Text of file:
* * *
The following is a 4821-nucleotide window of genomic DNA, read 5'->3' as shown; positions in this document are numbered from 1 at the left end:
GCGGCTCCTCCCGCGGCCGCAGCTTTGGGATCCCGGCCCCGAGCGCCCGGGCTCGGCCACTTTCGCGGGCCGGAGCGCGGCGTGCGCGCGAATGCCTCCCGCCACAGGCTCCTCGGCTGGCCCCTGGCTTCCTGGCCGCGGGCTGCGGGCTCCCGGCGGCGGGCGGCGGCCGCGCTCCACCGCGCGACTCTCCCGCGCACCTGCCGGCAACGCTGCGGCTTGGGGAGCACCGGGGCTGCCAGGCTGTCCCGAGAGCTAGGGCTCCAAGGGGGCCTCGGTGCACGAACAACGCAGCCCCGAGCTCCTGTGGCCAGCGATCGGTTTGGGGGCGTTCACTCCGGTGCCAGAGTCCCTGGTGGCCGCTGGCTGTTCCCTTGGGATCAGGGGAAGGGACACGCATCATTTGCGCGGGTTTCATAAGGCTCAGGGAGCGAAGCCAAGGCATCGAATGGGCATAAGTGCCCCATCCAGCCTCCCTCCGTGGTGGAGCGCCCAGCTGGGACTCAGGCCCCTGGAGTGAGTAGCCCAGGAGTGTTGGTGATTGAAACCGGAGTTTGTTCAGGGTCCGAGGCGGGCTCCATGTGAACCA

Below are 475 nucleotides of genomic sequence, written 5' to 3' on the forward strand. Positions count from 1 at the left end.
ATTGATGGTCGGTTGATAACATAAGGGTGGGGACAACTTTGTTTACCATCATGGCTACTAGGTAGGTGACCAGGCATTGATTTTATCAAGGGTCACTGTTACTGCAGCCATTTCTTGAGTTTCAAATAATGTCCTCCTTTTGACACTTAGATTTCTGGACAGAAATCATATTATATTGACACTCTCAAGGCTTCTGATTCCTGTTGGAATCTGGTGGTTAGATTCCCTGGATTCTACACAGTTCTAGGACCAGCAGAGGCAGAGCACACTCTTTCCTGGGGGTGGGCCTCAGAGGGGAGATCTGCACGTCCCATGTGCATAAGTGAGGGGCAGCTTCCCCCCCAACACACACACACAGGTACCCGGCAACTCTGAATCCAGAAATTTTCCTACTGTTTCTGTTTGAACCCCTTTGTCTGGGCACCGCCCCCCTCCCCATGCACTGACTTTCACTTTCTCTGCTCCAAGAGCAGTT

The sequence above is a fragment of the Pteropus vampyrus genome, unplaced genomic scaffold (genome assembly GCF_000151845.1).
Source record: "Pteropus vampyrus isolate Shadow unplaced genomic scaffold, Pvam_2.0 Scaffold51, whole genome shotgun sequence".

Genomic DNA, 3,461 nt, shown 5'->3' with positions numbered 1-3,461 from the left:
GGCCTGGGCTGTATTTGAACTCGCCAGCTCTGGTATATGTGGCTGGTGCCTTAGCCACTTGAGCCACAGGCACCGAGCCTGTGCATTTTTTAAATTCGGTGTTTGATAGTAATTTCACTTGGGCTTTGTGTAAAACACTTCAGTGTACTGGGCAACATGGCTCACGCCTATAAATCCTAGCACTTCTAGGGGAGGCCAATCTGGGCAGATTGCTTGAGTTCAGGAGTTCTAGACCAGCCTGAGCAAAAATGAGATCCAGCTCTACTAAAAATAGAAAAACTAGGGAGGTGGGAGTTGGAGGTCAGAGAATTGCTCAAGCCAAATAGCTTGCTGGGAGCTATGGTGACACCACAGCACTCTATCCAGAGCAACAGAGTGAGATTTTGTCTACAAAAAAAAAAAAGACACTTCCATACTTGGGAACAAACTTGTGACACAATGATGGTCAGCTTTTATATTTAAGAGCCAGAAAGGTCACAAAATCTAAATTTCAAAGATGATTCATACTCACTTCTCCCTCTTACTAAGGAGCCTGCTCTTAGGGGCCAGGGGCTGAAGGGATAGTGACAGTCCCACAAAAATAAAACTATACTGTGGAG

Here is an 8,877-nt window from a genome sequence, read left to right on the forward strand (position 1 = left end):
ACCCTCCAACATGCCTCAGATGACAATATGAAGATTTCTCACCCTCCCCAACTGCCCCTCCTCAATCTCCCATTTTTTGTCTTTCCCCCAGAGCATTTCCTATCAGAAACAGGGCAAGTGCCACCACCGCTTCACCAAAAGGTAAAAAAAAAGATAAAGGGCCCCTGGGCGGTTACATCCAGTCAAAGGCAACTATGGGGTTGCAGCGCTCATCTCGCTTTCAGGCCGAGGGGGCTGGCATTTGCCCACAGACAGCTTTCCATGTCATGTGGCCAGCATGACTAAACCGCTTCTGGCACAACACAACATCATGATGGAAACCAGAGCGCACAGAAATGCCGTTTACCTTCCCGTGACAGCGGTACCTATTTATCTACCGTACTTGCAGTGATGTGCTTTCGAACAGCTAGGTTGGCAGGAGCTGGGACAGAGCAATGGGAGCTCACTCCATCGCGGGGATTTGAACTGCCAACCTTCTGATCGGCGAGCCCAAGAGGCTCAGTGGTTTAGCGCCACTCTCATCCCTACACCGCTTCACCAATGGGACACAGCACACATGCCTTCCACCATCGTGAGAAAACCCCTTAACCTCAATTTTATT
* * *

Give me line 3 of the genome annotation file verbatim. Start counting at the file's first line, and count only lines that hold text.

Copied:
Below are 475 nucleotides of genomic sequence, written 5' to 3' on the forward strand. Positions count from 1 at the left end.